Although Net Zero goals are commendable and deserve our support it is vital that they be evaluated realistically. This article is one in a series to do with difficulties that might be encountered as companies implement these programs. Other articles on this theme are:
- Net Zero by 2050: The Reality
This article shows how greenhouse gas emissions have risen over the course of the last seven decades. Reducing those emissions to their original level in just three decades will be a huge challenge.
- The Renewable Energy Paradox
Discusses the apparent contradiction that, although wind and solar are growing faster than other sources of energy, their fraction of the overall energy supply is declining.
- Report: “Net Zero 2050” A Dangerous Illusion
This is a review of a third party report that is critical of Net Zero programs.
In this article we look at the issue of scale-up.
Engineers and Project Managers
When it comes to climate change — a complex and difficult topic — we often hear people say that “we need to listen to the scientists”. The reasoning behind this statement is that, if people were to have a full grasp of the predicaments that we face, then they would urge politicians and corporate leaders to reorganize their institutions. These people would also adjust their own lifestyle so as to reduce their personal impact on the climate and biosphere.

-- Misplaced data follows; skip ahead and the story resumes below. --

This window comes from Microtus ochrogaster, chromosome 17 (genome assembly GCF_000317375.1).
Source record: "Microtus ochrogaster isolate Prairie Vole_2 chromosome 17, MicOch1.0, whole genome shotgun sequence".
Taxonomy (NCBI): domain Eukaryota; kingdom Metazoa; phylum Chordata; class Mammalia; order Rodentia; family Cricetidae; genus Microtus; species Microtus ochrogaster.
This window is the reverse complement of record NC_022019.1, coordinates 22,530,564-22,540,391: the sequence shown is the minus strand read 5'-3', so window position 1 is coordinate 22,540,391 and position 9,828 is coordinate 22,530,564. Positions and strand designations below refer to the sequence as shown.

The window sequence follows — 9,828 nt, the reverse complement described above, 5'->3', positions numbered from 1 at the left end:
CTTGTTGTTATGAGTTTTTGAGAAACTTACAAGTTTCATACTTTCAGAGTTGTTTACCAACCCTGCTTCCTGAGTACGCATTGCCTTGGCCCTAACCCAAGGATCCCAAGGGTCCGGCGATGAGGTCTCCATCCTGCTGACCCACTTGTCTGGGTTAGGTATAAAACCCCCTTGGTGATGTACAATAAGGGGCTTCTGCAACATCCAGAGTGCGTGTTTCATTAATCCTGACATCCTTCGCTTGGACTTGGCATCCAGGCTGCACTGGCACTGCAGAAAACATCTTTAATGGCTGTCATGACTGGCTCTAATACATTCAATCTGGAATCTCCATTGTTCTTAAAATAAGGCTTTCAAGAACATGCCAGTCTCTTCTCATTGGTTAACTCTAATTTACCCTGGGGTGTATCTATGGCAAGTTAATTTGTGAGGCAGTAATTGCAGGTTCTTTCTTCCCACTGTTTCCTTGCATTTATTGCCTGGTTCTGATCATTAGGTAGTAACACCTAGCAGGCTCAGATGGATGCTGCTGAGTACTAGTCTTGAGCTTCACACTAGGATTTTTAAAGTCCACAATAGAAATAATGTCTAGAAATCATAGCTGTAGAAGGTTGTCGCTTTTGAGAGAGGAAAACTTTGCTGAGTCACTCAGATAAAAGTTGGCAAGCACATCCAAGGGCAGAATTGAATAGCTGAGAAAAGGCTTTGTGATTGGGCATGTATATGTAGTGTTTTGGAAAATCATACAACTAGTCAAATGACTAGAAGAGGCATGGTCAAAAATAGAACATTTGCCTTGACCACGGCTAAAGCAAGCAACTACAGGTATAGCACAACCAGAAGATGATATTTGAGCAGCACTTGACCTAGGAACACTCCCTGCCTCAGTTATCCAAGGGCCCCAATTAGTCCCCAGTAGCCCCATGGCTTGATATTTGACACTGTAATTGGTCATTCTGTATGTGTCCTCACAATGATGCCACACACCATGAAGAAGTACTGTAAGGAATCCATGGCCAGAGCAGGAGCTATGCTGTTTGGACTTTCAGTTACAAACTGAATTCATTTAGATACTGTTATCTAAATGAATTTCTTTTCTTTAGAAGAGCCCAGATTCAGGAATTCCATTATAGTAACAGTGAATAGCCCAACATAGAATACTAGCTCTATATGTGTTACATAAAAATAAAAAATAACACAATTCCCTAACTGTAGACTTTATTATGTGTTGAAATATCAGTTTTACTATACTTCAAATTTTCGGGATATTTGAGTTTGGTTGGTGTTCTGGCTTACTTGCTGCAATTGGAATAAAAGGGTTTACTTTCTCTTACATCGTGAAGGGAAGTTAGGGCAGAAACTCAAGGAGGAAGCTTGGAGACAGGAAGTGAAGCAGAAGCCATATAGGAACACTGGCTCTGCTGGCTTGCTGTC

While listening to the scientists continues to be important, it is getting late in the day. There is an urgent need to move beyond simple awareness to actually doing something. And that means that we now need to listen to the engineers and project managers, not least because the scope of work ahead of us is phenomenal.
Carbon Capture Example
The deployment of carbon capture technology provides an example to do with the engineering and project management challenges that we face over the course of the next three decades.
World-wide emissions of CO2 are about 40 gigatons per annum. One of the leading companies in the carbon capture business is Climeworks. Their largest project (located in Norway) is scheduled for the year 2026 and will remove 250,000 tons of CO2 from the atmosphere annually. (The CO2 will be used to create biofuels, which will be burned, thus generating CO2. Therefore this is not a Carbon Capture and Sequestration project.) If we assume that CC&S technology will remove say 25% of the emitted CO2 then 40,000 carbon capture plants of this size will be needed to prevent further increases in the concentration of CO2 in the atmosphere. (In addition to the carbon capture plant itself, an equal number of facilities to generate the needed renewable energy will also be needed.)
It is likely that future carbon capture facilities will have a greater capacity. Nevertheless, it is evident that projects to install this number of plants in such a short time frame will require a massive commitment of engineering, financial and management resources.